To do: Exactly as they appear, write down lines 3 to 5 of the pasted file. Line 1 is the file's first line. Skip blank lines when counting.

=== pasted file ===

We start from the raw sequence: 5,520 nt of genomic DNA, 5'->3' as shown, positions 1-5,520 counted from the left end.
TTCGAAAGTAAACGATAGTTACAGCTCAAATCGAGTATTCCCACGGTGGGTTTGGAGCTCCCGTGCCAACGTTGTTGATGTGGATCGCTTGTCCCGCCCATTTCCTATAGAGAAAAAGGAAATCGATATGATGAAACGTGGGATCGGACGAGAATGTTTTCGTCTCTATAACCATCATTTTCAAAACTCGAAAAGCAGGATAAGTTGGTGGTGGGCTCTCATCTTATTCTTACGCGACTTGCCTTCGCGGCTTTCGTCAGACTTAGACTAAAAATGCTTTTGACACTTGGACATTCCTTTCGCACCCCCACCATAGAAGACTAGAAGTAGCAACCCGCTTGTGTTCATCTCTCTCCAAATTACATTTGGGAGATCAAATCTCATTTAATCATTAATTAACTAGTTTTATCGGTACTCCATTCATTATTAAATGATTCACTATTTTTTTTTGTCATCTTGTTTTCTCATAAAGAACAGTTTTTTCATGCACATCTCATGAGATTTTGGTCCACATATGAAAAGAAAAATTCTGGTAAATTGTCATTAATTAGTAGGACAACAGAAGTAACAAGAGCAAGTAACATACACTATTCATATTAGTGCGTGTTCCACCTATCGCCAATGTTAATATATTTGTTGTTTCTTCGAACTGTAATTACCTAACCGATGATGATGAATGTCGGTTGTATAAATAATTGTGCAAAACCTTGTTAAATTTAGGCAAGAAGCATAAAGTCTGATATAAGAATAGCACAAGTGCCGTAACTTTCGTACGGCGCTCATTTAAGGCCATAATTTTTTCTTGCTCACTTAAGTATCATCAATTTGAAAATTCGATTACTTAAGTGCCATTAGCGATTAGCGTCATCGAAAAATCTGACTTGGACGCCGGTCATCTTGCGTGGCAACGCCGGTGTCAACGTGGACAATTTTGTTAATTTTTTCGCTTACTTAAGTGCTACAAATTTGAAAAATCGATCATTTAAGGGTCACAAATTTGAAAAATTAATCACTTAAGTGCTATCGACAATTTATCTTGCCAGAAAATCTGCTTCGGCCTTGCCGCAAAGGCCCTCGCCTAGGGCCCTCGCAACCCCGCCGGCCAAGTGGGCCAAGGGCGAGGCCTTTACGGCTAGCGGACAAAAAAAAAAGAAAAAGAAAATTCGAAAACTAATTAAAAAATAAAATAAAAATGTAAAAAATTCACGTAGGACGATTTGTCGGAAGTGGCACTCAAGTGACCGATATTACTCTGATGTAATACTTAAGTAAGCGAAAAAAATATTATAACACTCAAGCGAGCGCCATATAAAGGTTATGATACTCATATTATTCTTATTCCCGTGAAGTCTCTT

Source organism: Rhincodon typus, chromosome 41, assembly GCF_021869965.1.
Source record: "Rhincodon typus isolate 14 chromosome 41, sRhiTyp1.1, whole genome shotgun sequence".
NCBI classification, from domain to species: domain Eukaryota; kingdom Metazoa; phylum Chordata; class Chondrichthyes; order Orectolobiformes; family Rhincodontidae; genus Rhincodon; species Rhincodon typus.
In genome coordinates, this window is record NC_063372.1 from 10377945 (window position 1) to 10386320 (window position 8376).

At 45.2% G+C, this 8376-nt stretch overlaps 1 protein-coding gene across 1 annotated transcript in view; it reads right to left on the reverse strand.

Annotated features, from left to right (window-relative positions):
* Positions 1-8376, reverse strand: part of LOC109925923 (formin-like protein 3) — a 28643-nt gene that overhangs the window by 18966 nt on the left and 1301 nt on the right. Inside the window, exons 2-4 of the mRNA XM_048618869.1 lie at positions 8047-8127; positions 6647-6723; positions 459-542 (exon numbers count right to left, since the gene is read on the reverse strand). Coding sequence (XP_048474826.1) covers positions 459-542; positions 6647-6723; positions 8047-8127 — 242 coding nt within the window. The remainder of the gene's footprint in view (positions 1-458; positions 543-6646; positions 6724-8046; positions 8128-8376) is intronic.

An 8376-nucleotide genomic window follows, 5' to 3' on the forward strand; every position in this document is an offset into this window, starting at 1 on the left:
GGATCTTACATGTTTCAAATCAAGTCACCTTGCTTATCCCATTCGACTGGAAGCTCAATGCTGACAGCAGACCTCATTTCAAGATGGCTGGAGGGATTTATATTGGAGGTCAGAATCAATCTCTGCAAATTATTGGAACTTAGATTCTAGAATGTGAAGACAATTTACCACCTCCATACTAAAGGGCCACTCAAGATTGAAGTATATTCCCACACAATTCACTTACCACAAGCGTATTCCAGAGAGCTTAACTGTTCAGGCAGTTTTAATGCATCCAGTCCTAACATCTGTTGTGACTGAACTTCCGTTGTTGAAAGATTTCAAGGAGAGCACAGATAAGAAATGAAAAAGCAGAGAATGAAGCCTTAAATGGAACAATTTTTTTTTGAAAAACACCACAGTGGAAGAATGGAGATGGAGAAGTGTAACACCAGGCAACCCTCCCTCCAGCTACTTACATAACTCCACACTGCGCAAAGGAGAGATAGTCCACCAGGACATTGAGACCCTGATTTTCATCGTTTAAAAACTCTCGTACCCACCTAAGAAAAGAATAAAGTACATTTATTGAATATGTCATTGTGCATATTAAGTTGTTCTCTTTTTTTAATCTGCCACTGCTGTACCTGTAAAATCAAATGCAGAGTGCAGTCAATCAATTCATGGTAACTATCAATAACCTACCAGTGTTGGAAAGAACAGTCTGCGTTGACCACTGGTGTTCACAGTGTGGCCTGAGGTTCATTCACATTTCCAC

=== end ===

Source organism: Rhincodon typus, chromosome 41, assembly GCF_021869965.1.
Source record: "Rhincodon typus isolate 14 chromosome 41, sRhiTyp1.1, whole genome shotgun sequence".
NCBI classification, from domain to species: domain Eukaryota; kingdom Metazoa; phylum Chordata; class Chondrichthyes; order Orectolobiformes; family Rhincodontidae; genus Rhincodon; species Rhincodon typus.